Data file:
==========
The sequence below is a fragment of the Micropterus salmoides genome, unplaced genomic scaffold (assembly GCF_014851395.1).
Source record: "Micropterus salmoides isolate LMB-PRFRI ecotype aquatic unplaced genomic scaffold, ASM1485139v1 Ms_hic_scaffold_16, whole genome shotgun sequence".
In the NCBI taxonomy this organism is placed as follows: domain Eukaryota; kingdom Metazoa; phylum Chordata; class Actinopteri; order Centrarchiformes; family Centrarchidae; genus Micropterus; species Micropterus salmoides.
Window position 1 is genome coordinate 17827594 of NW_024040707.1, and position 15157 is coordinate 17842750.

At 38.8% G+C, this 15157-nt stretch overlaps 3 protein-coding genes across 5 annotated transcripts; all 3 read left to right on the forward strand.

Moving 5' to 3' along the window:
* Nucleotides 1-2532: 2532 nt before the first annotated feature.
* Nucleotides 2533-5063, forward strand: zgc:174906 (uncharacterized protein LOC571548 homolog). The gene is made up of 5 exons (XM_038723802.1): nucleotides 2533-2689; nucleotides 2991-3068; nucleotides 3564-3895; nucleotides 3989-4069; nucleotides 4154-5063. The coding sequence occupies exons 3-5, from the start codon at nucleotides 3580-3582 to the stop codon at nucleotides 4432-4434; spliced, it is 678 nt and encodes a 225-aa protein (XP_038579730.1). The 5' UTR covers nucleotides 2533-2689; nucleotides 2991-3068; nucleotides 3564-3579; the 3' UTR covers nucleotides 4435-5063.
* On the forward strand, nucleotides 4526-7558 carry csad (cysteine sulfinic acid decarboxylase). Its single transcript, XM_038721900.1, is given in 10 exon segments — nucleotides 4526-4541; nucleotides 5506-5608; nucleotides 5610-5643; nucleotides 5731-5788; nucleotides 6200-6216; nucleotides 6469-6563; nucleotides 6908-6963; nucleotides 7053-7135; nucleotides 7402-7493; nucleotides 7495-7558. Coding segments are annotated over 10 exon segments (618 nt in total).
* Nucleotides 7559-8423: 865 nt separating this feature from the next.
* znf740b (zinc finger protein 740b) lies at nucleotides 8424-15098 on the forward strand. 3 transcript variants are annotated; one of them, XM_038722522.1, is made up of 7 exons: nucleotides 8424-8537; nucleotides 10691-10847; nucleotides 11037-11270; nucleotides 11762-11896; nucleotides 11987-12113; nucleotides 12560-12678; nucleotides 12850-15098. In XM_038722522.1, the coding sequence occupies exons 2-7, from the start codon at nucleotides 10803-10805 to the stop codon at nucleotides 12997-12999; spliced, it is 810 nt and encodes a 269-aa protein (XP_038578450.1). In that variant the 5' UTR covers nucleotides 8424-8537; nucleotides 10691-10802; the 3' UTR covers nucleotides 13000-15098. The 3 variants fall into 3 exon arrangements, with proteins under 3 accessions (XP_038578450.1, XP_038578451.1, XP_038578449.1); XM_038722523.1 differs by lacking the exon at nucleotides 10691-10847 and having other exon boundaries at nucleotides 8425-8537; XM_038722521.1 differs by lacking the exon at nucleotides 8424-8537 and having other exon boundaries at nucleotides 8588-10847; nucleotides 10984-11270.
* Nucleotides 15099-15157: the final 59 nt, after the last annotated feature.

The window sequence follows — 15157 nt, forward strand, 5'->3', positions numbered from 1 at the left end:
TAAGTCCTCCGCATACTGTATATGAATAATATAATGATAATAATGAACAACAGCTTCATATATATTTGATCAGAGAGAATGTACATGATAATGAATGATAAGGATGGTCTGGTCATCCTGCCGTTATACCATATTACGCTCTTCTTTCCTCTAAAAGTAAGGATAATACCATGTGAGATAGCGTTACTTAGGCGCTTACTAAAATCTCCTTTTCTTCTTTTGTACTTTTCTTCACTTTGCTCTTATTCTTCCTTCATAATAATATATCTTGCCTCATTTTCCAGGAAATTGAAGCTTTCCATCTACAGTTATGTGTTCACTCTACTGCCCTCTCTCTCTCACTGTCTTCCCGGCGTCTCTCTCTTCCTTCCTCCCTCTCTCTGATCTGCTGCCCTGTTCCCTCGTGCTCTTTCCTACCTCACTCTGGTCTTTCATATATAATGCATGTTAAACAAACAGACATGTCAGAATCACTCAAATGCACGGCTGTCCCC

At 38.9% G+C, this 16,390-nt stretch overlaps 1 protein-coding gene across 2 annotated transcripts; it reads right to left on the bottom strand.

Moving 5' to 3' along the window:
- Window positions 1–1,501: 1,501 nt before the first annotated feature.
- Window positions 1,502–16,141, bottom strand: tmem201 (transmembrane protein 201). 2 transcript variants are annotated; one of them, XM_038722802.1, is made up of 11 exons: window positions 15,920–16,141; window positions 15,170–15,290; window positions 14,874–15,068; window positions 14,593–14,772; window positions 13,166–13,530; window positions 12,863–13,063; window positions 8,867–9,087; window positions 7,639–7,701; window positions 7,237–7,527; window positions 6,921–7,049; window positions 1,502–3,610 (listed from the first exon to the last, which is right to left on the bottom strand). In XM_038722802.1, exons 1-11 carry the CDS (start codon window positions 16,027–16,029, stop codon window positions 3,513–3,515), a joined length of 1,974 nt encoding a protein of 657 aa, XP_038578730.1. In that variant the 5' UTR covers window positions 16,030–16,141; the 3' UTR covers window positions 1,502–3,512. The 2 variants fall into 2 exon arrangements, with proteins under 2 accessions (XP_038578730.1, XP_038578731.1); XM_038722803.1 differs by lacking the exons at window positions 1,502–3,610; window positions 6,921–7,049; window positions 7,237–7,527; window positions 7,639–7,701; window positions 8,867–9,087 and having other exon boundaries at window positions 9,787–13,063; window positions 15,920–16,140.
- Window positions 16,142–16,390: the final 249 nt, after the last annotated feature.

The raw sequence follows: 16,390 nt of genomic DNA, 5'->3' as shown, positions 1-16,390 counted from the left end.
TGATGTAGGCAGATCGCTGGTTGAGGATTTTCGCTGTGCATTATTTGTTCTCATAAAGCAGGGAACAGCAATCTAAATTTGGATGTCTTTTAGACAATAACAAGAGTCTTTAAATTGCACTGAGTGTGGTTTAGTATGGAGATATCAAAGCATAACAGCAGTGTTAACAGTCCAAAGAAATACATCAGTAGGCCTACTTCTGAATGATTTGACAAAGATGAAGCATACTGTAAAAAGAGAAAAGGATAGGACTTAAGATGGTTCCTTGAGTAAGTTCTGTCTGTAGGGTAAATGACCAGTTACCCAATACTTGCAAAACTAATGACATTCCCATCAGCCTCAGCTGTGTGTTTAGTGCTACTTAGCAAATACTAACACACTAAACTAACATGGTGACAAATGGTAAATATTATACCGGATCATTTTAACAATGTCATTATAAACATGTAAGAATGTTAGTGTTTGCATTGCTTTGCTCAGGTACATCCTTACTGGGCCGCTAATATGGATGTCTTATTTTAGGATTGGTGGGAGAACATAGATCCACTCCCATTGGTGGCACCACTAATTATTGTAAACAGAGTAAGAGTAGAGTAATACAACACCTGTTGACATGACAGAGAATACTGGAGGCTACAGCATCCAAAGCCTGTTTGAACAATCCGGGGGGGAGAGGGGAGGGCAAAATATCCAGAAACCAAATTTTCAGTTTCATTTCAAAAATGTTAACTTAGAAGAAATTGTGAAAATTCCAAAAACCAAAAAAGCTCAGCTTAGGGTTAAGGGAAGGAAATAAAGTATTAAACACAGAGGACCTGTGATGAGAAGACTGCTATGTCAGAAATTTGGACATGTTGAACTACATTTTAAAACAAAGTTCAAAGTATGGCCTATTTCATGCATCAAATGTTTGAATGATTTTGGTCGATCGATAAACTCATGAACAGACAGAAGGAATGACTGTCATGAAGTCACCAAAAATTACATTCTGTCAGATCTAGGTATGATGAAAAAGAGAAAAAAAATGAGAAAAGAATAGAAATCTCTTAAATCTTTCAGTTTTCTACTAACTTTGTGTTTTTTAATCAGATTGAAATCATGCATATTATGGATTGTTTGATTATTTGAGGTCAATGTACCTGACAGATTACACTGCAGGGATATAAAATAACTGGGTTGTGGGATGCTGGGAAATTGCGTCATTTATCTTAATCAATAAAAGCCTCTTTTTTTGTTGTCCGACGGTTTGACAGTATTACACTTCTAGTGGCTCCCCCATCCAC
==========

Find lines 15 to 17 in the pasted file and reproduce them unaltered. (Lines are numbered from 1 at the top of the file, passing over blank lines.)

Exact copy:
At 38.9% G+C, this 16,390-nt stretch overlaps 1 protein-coding gene across 2 annotated transcripts; it reads right to left on the bottom strand.

Moving 5' to 3' along the window:
- Window positions 1–1,501: 1,501 nt before the first annotated feature.